Service Bull Management
Here at NZ Grazing we run a team of Jersey service bulls primarily for use over the heifers grazing in our system. The management of these bulls during the “off season” is critical to ensuring good quality and condition of the bulls for the breeding season. In the two to three months prior to the breeding season we observe that the bulls are in good shape to be put out for mating. We also carry out all the health tests and vaccinations ensuring they have the optimal health standards for the upcoming job at hand.
Our Jersey bulls have joined our team as weaners coming straight from the jersey breeder farm to our bull growers under a specialist jersey bull management program. These bulls are weighed regularly throughout their lifetime and the “off season” to ensure appropriate growth rates are being achieved and resulting in a good body condition score. The reason it is so important that a bull have a good body condition is that during the mating season a bull will commonly lose weight, due to the high physical activity during mating. Our bull team are predominantly pasture grazed on rolling hill country giving good natural fitness. This results in our bulls adapting well to the high workload, especially at the start of the breeding season. Bulls in good body condition have reserves to draw on while they are working hard avoiding energy deficits that may impact on fertility and functionality.
Service manager Richard Hammond gives some tips on bull management during the mating season below:
Richard explains it is most important that you observe what is happening with mating activity. Observation cannot be over – emphasised!
What are you looking for?
1. The correct bulls (individuals) are actually in with the mob, they have not gone somewhere else and you do not have unexpected visitors. Always use a minimum of two bulls per mob.
2. Observe your bulls daily to ensure they are properly performing. Checking that they are not lame and do not demonstrate other injury or infection. Immediately remove bulls that are unable to serve properly and replace them with more capable bulls. It is important you do check your bulls on a daily basis as if a bull is to go lame or get sick during the mating period they will need to be replaced for the rest of mating period. This is because any infections, antibiotic treatment, and elevated temperatures effect sperm production for 30+ days making them ineffective for use.
3. The bulls are taking an active interest in “bulling” heifers. If you are present for only a few minutes every couple of days, you may get a wrong impression on this.
4. What you cannot see is the sperm fertility – but don’t worry about that! It is a rare Jersey bull indeed that is not producing vast amounts of quality sperm cells on a daily basis – concentrate on seeing that he is delivering what he has in the right place at the right time – because this is what you can see and manage.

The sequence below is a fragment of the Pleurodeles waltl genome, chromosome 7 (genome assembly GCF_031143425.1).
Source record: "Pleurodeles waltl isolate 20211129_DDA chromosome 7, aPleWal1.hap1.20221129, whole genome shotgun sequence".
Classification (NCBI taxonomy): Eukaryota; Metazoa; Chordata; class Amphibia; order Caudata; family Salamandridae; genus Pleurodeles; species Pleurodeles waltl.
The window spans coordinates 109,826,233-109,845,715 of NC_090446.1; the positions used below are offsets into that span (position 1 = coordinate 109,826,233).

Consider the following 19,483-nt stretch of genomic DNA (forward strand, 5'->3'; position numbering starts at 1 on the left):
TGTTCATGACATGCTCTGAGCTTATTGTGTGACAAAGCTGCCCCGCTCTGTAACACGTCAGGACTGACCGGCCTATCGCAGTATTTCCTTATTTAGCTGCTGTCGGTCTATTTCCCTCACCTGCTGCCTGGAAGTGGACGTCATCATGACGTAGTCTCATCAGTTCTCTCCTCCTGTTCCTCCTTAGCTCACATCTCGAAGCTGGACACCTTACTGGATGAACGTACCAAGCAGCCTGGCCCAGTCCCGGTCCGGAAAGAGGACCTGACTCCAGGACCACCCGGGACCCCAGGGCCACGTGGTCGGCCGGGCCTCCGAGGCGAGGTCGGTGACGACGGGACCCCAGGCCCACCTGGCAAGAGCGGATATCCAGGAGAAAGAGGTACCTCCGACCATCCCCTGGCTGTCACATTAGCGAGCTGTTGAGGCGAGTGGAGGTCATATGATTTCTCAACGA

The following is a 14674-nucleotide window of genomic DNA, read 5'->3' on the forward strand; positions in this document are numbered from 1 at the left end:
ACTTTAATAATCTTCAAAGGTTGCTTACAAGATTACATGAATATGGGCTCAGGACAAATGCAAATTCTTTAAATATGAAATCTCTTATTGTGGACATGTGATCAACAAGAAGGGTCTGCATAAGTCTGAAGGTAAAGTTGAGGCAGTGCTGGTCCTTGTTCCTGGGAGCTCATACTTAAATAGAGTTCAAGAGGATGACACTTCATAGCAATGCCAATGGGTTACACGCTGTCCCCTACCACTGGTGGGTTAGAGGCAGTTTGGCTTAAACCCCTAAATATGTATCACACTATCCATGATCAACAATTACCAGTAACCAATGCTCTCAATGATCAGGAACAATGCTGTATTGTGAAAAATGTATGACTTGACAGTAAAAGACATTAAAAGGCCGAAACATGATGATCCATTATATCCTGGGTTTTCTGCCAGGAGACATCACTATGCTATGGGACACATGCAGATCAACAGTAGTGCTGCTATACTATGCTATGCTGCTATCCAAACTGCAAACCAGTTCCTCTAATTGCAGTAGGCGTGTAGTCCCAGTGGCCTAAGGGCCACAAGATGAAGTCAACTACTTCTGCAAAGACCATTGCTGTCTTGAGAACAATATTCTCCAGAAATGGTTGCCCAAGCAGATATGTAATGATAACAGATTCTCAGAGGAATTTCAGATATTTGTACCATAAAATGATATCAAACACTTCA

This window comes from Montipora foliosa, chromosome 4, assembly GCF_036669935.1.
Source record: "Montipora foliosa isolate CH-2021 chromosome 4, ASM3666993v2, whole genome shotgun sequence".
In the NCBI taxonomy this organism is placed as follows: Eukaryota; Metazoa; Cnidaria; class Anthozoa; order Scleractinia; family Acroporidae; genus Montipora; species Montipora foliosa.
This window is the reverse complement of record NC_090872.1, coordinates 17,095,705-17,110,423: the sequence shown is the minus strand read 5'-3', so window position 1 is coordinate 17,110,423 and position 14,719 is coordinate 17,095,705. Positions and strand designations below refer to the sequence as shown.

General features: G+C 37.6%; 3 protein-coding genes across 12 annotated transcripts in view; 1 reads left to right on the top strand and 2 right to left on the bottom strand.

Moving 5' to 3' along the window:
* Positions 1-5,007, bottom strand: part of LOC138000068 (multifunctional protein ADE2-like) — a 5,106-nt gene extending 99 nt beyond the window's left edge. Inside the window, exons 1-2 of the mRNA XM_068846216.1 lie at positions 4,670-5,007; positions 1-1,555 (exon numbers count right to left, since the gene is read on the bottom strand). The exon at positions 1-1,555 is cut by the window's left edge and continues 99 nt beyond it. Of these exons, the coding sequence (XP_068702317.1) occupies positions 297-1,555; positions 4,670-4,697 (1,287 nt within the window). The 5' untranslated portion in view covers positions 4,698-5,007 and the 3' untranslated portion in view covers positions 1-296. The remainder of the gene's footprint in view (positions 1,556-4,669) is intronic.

5. Make a note when the first three weeks is due and check that the “bulling” activity is diminishing to indicate successful conception rates.
6. In the good old days pre M.bovis good bull management always focused on rotating bulls but nowadays with M.bovis we don;t recommend mixing mobs, so don’t rotate bulls from one mob of heifers to another.
7. Bulls can be dangerous – take care of yours and your staff’s personal safety. Post breeding season management
During the mating season a bull is intensely active and has very little time to rest. With the amount of exertion taking place it makes sense a bull loses body condition during the breeding season. A good recovery period after the breeding season is essential to make sure the bulls are ready to be reused the next season. Bull breeding recovery can take between 4 -8 months and is important for all ages of bulls but special attention to this recovery should be given to young bulls that are still growing. To make sure that the bulls (all ages) are ready for the following season we suggest grouping the animals particularly by age group, but additionally may be required to be grouped by body condition score. As bulls age they increasingly want to challenge each other for mob status. You can minimise this bull behaviour by reducing the mob size.
Feeding bulls in the off-season needs to be well managed and include a parasite management program. Mature bulls need access to around 2% of their body weight in dry forage per day to maintain a healthy standard. The younger bulls that still have a requirement for growth, and bulls that are thin or need special care, could be grouped together and fed higher levels for their gain needs.
Our NZ Grazing Jersey service bull team are well grown and managed. Year on year they have achieved excellent pregnancy results when used over the thousands of heifers grazing in our system. We don’t leave it to chance having good service bulls and nor should you. Using good quality well managed bulls plays an important part in your herds fertility success.